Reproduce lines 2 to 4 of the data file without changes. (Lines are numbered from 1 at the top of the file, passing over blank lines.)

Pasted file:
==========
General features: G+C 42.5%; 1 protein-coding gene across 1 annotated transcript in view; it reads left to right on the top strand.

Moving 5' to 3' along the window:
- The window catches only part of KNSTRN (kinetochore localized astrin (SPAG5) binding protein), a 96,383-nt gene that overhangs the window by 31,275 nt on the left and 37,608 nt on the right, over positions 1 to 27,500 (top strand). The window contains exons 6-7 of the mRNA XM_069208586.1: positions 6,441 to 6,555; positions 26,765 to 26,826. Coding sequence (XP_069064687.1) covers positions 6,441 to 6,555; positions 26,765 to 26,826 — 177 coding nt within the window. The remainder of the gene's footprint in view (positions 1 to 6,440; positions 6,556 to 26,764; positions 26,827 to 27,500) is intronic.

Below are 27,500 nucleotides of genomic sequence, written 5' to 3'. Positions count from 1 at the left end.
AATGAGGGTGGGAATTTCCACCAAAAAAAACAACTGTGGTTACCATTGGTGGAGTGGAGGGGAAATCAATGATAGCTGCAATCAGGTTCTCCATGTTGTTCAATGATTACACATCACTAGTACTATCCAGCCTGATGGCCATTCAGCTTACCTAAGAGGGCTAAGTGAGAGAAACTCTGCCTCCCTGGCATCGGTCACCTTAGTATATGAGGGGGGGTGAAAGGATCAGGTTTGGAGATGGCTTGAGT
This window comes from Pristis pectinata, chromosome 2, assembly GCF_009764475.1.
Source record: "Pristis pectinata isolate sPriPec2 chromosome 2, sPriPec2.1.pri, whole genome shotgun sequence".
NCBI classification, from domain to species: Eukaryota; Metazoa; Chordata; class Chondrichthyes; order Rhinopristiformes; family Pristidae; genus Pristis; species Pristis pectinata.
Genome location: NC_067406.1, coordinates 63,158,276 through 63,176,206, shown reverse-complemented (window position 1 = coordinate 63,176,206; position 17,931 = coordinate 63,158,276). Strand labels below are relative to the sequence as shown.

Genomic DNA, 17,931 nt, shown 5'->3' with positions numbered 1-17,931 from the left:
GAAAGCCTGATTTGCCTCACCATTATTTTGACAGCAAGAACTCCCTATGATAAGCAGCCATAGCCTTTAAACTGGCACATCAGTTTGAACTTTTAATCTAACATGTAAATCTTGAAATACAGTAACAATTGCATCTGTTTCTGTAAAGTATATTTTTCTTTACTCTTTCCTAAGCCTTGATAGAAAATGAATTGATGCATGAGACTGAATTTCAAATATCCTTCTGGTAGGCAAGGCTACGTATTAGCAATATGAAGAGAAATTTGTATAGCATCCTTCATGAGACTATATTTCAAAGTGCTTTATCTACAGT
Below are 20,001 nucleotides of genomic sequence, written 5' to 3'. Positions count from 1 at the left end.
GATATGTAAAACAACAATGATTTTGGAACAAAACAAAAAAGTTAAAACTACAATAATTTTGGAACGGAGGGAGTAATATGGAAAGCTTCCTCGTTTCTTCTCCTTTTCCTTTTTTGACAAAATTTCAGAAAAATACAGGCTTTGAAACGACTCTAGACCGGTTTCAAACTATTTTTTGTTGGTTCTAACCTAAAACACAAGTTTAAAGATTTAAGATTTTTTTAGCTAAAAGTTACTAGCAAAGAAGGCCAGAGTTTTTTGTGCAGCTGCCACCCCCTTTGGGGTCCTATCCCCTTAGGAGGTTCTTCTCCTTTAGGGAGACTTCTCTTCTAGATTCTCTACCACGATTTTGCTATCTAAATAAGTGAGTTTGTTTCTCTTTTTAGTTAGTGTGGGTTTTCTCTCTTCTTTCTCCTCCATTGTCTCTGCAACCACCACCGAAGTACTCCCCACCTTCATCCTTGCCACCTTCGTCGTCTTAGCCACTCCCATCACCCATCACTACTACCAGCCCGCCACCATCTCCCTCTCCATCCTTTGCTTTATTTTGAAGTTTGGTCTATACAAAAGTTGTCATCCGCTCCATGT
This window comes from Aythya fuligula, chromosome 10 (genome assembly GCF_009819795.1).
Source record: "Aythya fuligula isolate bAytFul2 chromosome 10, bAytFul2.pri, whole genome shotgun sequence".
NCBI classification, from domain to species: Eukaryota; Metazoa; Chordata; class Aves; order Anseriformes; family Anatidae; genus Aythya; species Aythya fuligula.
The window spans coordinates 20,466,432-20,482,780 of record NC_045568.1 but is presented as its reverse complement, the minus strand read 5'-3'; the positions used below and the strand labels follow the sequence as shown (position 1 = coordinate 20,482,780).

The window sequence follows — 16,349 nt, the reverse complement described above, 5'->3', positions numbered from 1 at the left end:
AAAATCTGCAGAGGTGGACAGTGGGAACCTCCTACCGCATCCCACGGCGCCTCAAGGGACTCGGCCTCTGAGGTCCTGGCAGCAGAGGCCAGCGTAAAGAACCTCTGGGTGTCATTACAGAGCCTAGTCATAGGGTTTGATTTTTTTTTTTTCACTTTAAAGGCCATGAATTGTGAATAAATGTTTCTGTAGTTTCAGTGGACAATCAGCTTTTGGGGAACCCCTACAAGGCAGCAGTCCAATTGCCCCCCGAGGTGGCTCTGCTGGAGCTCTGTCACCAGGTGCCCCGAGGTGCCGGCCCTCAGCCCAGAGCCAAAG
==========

Moving 5' to 3' along the window:
- The window catches only part of KNSTRN (kinetochore localized astrin (SPAG5) binding protein), a 96,383-nt gene that overhangs the window by 31,275 nt on the left and 37,608 nt on the right, over positions 1 to 27,500 (top strand). The window contains exons 6-7 of the mRNA XM_069208586.1: positions 6,441 to 6,555; positions 26,765 to 26,826. Coding sequence (XP_069064687.1) covers positions 6,441 to 6,555; positions 26,765 to 26,826 — 177 coding nt within the window. The remainder of the gene's footprint in view (positions 1 to 6,440; positions 6,556 to 26,764; positions 26,827 to 27,500) is intronic.

Below are 27,500 nucleotides of genomic sequence, written 5' to 3'. Positions count from 1 at the left end.